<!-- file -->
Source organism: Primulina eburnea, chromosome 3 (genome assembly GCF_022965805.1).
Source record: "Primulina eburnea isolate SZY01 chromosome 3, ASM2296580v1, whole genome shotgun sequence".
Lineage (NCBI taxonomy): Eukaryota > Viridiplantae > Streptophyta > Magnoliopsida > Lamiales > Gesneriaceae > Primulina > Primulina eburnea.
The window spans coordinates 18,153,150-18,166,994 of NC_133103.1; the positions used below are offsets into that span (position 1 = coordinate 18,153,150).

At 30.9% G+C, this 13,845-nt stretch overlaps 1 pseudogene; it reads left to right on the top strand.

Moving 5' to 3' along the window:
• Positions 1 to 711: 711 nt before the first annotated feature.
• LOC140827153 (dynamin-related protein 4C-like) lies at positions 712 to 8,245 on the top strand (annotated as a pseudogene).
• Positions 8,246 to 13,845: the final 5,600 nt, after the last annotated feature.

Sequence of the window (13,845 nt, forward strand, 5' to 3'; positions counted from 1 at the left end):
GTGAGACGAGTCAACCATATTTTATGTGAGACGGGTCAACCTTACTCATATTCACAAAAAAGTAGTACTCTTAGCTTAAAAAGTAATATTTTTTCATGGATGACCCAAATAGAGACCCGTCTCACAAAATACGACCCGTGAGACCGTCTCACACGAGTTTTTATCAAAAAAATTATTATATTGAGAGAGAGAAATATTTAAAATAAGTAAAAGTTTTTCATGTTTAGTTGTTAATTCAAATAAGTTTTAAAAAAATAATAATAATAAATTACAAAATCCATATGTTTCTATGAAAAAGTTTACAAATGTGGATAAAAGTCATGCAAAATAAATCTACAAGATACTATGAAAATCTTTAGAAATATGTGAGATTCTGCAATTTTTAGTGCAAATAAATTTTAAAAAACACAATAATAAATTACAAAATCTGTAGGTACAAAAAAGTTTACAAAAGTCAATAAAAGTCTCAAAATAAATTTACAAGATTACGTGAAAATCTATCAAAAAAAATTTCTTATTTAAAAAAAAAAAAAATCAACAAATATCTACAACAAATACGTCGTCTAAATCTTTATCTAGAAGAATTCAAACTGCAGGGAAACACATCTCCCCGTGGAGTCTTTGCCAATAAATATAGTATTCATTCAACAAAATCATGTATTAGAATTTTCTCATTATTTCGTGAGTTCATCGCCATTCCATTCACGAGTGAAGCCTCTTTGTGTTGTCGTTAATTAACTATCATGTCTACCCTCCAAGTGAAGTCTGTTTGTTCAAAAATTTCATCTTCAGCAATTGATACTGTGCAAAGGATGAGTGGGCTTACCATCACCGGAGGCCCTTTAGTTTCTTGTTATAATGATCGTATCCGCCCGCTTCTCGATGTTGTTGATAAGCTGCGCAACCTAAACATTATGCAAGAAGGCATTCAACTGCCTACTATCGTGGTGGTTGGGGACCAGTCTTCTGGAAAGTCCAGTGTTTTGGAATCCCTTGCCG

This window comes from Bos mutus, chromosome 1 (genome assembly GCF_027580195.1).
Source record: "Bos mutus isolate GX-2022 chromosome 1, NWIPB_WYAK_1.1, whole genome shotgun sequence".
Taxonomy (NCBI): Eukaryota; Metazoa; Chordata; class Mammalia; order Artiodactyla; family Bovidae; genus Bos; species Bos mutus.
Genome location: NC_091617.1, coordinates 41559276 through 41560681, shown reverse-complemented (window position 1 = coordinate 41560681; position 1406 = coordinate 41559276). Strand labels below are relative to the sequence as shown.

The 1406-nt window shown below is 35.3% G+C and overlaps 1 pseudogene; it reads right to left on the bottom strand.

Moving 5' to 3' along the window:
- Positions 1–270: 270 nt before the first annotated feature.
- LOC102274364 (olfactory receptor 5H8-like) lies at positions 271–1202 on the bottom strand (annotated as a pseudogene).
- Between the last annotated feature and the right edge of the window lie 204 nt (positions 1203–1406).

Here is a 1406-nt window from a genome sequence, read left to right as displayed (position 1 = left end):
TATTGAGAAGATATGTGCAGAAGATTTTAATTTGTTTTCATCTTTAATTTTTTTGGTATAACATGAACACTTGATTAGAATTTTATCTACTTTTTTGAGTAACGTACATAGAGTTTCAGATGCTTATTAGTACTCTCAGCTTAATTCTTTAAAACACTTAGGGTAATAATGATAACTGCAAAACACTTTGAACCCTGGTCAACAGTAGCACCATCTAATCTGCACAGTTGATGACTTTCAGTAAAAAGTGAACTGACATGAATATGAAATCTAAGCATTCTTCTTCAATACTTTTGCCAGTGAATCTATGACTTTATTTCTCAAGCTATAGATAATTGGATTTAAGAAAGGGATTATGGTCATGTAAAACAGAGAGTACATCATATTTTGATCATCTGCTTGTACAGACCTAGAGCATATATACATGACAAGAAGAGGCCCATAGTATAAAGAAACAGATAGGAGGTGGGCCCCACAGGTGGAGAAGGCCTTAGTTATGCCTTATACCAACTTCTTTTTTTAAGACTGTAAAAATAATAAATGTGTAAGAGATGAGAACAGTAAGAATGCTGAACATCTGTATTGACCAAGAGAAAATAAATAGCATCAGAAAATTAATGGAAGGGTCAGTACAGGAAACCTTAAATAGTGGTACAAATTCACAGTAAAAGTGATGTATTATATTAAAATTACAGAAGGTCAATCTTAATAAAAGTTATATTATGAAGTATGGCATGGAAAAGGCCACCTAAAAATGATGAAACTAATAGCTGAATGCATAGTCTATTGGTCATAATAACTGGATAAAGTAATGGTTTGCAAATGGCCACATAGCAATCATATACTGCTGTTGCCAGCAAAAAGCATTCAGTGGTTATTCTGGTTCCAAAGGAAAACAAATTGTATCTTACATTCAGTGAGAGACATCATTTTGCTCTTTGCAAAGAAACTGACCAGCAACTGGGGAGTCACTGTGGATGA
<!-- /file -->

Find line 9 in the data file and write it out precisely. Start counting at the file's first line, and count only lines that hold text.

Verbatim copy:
• Positions 8,246 to 13,845: the final 5,600 nt, after the last annotated feature.